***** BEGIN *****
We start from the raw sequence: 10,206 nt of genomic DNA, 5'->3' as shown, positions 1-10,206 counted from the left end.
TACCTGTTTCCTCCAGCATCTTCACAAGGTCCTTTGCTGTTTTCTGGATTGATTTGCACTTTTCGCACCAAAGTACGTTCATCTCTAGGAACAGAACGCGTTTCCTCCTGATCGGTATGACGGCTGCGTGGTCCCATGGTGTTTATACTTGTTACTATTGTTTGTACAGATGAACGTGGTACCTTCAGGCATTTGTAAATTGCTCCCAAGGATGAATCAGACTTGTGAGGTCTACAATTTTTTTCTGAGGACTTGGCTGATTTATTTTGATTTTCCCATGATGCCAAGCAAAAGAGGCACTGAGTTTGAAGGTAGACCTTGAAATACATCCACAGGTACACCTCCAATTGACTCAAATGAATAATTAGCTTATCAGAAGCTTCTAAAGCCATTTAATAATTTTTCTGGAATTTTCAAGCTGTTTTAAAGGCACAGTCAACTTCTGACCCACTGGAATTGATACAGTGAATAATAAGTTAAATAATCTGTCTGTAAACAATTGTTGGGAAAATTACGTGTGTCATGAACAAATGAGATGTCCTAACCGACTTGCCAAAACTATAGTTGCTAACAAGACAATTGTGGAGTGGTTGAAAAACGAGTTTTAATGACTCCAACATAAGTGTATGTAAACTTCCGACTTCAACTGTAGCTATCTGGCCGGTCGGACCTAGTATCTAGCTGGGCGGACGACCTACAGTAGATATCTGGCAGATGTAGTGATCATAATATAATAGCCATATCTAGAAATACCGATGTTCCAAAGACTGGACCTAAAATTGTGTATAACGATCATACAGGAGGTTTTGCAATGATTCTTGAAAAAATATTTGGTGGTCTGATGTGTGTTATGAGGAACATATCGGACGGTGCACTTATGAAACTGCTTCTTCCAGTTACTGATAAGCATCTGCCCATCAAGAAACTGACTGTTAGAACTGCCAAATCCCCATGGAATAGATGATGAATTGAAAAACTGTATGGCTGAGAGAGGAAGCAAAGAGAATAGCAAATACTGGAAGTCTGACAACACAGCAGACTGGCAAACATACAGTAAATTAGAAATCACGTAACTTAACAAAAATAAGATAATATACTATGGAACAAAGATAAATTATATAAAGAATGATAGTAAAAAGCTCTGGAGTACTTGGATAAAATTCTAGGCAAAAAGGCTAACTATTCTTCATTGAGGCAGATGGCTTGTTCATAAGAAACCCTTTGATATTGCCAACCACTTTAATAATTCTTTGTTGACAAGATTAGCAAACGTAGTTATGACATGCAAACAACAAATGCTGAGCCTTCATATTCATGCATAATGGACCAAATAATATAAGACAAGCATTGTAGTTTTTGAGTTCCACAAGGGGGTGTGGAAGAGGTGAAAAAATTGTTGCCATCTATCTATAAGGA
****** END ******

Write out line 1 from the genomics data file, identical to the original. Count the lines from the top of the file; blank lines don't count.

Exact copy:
We start from the raw sequence: 10,206 nt of genomic DNA, 5'->3' as shown, positions 1-10,206 counted from the left end.